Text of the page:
Wednesday, 13 March 2019

Splendid Sampler 2 - Sewing Circle

The block that I have finished this week was rather fun.  It looked like there was curved piecing, but it was actually applique.  A nice easy way to achieve the same effect.



I'm linking up over at The Splendid Sampler. Pop over and see what the other ladies have created.

Monday, 11 March 2019

This, That and Every Other Little Thing

It's been quite some time since I have done a random post of odds and sods, so now's as good a time as any, seeing I have downloaded all the photos from my phone.  

Where to start?  I suppose the garden is as good a place as any.  It's been a shocking season, what with the heat and dry weather.  Mind you, compared with so many others ours hasn't been too bad.  There have been a few flowers to delight.


The tiger lily, or "triffid" as Mick likes to call it, back in January.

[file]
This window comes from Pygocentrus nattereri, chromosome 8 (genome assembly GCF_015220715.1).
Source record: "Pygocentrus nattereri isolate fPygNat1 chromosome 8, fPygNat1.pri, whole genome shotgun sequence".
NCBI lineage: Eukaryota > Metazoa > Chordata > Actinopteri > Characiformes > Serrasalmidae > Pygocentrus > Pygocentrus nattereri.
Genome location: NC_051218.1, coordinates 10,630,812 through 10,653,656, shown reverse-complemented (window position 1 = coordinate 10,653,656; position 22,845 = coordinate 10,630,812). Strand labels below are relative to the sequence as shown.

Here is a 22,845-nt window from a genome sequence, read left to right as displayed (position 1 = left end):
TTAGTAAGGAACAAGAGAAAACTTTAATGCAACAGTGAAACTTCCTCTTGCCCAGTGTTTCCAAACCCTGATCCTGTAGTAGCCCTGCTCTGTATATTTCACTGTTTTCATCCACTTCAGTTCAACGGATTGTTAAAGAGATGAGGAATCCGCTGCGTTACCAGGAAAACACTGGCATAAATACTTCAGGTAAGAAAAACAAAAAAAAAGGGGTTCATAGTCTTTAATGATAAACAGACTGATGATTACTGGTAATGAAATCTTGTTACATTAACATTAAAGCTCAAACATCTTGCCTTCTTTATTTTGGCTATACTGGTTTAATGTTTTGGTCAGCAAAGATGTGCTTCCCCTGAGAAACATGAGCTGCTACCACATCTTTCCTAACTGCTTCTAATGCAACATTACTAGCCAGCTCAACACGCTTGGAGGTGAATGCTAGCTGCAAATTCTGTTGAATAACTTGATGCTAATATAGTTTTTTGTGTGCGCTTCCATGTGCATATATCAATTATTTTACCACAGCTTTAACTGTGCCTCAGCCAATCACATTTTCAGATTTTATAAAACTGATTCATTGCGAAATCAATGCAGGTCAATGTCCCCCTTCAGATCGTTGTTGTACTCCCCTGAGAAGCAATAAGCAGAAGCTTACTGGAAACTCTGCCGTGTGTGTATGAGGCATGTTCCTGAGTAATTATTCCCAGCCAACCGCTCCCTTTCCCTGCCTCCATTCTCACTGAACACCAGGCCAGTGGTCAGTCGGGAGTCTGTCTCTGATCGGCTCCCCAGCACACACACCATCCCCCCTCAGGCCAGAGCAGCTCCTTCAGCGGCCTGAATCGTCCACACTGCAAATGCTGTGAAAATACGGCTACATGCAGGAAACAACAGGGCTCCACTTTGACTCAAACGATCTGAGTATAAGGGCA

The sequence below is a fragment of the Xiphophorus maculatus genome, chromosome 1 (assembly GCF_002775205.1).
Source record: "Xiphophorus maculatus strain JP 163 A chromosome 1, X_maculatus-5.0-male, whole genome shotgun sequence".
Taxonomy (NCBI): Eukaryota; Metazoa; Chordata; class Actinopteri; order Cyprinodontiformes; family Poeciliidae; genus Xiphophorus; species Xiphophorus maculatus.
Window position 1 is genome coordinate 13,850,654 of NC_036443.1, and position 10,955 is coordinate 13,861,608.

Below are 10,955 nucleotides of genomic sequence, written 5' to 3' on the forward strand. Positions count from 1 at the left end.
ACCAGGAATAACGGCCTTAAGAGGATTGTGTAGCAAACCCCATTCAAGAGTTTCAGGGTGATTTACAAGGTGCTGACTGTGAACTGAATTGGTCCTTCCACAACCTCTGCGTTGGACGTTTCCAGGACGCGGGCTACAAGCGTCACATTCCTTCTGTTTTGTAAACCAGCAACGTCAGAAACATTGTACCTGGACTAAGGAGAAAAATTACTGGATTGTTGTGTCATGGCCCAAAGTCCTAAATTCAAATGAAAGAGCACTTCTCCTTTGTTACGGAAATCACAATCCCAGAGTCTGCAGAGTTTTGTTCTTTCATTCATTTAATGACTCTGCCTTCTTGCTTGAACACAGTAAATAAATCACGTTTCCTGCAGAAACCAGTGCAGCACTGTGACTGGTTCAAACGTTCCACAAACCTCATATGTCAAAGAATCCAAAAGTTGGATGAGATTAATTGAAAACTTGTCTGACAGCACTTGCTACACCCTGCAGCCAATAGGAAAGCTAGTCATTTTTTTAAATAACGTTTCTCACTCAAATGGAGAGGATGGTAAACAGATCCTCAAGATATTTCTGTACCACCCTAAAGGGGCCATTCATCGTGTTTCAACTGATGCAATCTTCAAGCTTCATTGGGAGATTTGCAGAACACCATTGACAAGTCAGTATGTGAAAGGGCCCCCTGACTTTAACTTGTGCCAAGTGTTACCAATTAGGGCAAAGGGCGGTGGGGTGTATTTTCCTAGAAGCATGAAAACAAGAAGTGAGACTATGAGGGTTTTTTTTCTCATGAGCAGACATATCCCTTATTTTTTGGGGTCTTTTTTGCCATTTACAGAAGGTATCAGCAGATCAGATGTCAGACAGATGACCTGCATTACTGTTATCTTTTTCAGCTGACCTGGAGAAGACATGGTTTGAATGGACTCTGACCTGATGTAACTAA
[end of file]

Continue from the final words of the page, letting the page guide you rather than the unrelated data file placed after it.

One of our dahlias is now finally flowering, after all previous blooms have withered to nothing.


The bees and lots of other bugs are enjoying these flower heads on a succulent.

There has been a distinct lack of bees this summer, however, in the last couple of weeks, as the weather has cooled a little they are back in the garden.  I even saw a blue banded bee the other day.


Our zucchini has not been producing either, with the fruit not being pollinated, but, once again, in the last couple of weeks we are now picking every day.


Tomatoes not ripening has also been a common problem around the traps this summer.  We get just a few little ones each day.  The thing is, these little round tomatoes are supposed to be Grosse Lisse!  The Romas are more normal in their size.  However, there is definitely no glut to use to make sauce and relish.  Just enough for general use.